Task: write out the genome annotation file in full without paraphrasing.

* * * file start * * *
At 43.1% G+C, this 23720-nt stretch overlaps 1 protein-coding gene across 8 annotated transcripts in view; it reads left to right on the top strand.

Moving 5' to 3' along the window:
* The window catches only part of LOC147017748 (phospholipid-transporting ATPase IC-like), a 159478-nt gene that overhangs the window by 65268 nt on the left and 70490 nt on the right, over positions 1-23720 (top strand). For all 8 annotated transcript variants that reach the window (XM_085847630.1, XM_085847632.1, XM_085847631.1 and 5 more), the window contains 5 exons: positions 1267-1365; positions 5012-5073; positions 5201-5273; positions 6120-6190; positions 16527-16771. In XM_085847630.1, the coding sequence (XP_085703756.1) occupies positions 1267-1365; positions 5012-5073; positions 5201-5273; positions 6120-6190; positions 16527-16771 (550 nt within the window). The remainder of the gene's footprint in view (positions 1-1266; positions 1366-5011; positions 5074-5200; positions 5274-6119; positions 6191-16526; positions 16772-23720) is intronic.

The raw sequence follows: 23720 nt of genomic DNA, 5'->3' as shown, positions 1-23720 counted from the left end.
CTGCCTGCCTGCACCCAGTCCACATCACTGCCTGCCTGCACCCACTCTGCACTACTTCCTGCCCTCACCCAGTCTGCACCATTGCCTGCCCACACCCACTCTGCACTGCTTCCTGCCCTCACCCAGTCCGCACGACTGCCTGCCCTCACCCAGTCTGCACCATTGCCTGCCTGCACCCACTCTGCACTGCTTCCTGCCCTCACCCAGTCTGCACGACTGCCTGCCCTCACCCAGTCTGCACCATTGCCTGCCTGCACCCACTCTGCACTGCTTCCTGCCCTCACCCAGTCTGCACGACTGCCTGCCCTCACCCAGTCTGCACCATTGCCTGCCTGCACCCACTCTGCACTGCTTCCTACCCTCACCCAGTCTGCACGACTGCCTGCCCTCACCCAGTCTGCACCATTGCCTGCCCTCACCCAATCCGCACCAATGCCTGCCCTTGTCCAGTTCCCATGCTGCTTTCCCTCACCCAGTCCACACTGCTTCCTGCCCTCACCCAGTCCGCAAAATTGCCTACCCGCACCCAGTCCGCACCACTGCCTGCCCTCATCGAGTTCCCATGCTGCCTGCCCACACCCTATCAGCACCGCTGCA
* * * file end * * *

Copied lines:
At 43.1% G+C, this 23720-nt stretch overlaps 1 protein-coding gene across 8 annotated transcripts in view; it reads left to right on the top strand.

Moving 5' to 3' along the window:
* The window catches only part of LOC147017748 (phospholipid-transporting ATPase IC-like), a 159478-nt gene that overhangs the window by 65268 nt on the left and 70490 nt on the right, over positions 1-23720 (top strand). For all 8 annotated transcript variants that reach the window (XM_085847630.1, XM_085847632.1, XM_085847631.1 and 5 more), the window contains 5 exons: positions 1267-1365; positions 5012-5073; positions 5201-5273; positions 6120-6190; positions 16527-16771. In XM_085847630.1, the coding sequence (XP_085703756.1) occupies positions 1267-1365; positions 5012-5073; positions 5201-5273; positions 6120-6190; positions 16527-16771 (550 nt within the window). The remainder of the gene's footprint in view (positions 1-1266; positions 1366-5011; positions 5074-5200; positions 5274-6119; positions 6191-16526; positions 16772-23720) is intronic.

The raw sequence follows: 23720 nt of genomic DNA, 5'->3' as shown, positions 1-23720 counted from the left end.
CTGCCTGCCTGCACCCAGTCCACATCACTGCCTGCCTGCACCCACTCTGCACTACTTCCTGCCCTCACCCAGTCTGCACCATTGCCTGCCCACACCCACTCTGCACTGCTTCCTGCCCTCACCCAGTCCGCACGACTGCCTGCCCTCACCCAGTCTGCACCATTGCCTGCCTGCACCCACTCTGCACTGCTTCCTGCCCTCACCCAGTCTGCACGACTGCCTGCCCTCACCCAGTCTGCACCATTGCCTGCCTGCACCCACTCTGCACTGCTTCCTGCCCTCACCCAGTCTGCACGACTGCCTGCCCTCACCCAGTCTGCACCATTGCCTGCCTGCACCCACTCTGCACTGCTTCCTACCCTCACCCAGTCTGCACGACTGCCTGCCCTCACCCAGTCTGCACCATTGCCTGCCCTCACCCAATCCGCACCAATGCCTGCCCTTGTCCAGTTCCCATGCTGCTTTCCCTCACCCAGTCCACACTGCTTCCTGCCCTCACCCAGTCCGCAAAATTGCCTACCCGCACCCAGTCCGCACCACTGCCTGCCCTCATCGAGTTCCCATGCTGCCTGCCCACACCCTATCAGCACCGCTGCA